Green Party Councillor Claire Byrne has acquired over 17 years of experience in Irish politics. She has worked with Eamon Ryan since 2004 during his first term as an elected TD for the Green Party.
From 2007-2011, Byrne was parliamentary advisor to Eamon Ryan during the financial crisis when Ryan served as a cabinet minister as Minister for Communications, Energy and Natural Resources. At this point, Claire Byrne did not yet run for political office.
Byrne has professional experience working as an environmental education specialist and sustainability consultant for the events industry, including the Body & Soul festival. Following the decimation of the Green Party in the 2011 general election, Eamon Ryan took over leadership of the party and Claire Byrne decided to run for the 2014 local elections for the then Pembroke South Dock area of Dublin.
In the 2014 local elections, Byrne won the fifth seat out of a possible eight seats with 7.75% of first preference votes, and made the quota on the eleventh count. This was the beginning of the recovery for the Green Party, as it won 12 seats in the local elections, compared to just 3 seats in the 2009 local elections.
In her first term as councillor, (and as described on her website) Byrne ‘introduced a ban on single-use plastics in council offices, cafes in parks and public events’. She also ‘delivered the new climate action plan for Dublin city’ and ‘introduced measures to address the on-going problem of litter and dog waste in the city’ and ‘monitored the activity of the Poolbeg Waste to Energy facility through the Environment SPC’.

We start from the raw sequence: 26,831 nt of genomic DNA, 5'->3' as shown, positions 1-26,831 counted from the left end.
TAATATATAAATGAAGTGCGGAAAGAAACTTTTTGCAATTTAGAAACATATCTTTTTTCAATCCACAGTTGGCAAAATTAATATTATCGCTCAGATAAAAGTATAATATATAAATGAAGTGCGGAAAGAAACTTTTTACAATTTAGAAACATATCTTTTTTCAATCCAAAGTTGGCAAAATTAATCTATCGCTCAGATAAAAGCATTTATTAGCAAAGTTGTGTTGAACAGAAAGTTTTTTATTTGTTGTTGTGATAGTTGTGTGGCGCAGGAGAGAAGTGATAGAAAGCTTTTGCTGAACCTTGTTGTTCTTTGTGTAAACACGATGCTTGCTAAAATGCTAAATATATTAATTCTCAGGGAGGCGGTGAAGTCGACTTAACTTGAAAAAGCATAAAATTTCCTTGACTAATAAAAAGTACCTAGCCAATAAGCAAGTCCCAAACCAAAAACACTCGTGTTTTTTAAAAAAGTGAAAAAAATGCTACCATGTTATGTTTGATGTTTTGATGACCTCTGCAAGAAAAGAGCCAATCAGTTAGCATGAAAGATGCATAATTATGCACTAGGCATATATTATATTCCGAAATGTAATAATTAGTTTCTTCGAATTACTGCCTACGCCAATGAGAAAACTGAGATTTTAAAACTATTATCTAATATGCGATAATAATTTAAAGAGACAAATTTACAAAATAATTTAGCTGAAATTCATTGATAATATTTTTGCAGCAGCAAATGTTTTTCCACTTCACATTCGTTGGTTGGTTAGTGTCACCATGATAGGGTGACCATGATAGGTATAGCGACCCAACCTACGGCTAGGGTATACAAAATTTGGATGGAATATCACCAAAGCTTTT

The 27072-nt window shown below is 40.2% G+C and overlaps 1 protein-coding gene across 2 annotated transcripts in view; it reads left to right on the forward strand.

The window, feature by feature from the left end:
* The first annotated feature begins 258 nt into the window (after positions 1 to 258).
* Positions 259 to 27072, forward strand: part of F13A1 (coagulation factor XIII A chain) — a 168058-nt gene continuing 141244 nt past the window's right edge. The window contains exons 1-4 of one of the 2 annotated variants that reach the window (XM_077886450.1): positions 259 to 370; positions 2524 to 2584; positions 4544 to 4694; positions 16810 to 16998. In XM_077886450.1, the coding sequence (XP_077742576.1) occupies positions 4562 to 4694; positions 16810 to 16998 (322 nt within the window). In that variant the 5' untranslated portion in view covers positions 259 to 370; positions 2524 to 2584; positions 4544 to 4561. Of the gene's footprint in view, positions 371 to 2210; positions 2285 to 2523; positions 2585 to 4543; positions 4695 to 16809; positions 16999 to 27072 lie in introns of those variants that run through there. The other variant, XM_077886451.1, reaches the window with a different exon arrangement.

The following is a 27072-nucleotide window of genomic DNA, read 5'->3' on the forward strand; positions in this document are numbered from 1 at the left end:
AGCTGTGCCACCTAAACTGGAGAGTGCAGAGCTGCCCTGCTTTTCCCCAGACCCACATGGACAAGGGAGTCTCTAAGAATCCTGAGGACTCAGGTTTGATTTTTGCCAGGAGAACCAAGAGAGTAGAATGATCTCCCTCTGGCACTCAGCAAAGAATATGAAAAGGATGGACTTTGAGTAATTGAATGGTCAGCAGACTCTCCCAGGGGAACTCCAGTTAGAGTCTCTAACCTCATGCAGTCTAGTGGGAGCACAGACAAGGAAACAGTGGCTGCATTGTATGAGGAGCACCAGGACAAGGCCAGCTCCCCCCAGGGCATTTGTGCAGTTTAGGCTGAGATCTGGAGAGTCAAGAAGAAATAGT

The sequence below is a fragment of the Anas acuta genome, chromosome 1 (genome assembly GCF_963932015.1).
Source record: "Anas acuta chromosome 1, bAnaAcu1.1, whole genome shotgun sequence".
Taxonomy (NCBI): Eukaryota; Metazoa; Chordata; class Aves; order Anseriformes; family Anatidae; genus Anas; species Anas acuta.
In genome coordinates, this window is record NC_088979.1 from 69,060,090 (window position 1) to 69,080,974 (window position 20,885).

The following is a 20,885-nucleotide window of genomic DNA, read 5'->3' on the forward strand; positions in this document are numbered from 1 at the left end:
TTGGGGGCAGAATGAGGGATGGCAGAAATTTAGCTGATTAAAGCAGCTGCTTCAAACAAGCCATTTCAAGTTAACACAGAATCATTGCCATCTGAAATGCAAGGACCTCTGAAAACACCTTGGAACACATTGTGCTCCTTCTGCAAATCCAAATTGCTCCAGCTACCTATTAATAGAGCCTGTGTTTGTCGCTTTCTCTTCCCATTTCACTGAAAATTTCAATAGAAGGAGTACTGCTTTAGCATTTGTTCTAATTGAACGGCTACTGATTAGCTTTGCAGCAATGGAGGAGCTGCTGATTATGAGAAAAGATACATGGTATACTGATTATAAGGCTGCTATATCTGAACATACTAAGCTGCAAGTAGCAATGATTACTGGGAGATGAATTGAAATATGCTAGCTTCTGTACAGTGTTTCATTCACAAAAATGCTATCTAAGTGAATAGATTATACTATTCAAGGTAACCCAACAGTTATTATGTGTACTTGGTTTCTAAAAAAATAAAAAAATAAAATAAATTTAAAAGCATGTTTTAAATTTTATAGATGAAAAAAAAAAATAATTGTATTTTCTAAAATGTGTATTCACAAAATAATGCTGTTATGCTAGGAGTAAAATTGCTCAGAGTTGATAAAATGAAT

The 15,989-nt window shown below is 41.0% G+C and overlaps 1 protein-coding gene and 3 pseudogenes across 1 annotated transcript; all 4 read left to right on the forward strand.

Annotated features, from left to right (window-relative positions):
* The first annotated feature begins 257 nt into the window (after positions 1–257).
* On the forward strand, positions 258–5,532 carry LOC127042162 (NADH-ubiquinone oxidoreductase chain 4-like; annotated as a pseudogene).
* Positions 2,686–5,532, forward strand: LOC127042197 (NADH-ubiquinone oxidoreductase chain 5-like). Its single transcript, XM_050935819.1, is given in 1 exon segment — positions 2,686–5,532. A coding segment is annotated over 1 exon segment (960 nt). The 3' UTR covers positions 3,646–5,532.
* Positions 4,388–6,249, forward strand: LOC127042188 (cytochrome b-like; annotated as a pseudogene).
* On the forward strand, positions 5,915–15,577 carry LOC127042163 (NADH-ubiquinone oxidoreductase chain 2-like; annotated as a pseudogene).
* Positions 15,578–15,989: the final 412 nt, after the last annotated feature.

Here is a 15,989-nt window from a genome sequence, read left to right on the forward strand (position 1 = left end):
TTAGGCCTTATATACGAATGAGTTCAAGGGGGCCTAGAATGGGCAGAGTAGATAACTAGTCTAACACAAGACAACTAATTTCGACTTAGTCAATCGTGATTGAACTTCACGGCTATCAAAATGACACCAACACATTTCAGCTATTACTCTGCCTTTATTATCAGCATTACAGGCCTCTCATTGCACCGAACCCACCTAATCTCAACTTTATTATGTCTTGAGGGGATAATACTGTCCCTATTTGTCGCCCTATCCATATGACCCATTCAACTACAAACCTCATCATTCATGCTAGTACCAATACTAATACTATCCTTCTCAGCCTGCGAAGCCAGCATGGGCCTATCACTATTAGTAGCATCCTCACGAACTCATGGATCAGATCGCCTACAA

In terms of arts and culture, Byrne ‘set up sub-committees for artist studios and street art, secured funding for a cultural programme for Dublin City Velo Conference, advocated for a night czar for the city and strengthened the cultural provision in the city development plan’.
Byrne also helped to reintroduce a ‘cycling and walking officer for Dublin city, progressed the delivery of the Sutton 2 Sandycove from Sean Moore Road to Merrion Gates, Dodder Greenway and Liffey cycle routes, delivered pedestrian crossings at the junction of Kevin Street/Bride Street, Leonards Corner and Harolds Cross’. Meanwhile, she ‘proposed the pedestrianisation of Suffolk Street, South William Street and Drury Street’.
According to her website, Byrne ‘secured agreement for 900 social and affordable homes and increased the number of 3-beds in the new Poolbeg West SDZ’. She ‘proposed motions to introduce rent controls, and to restrict the building of hotels and short term rentals to prioritise building homes and worked with Eamon Ryan TD, on cost rental models for public and vacant lands in the city’. One of the main issues that Claire Byrne campaigned on as a councillor was for the repeal of the eighth amendment.
Based on her achievements on these areas, Claire Byrne ran for re-election to Dublin City Council for Inner City Southeast LEA. Claire Byrne almost quadrupled her first-preference vote total compared to the 2014 local elections, as she was elected in the first count with 1,961 votes (or 28.59% of first preference votes).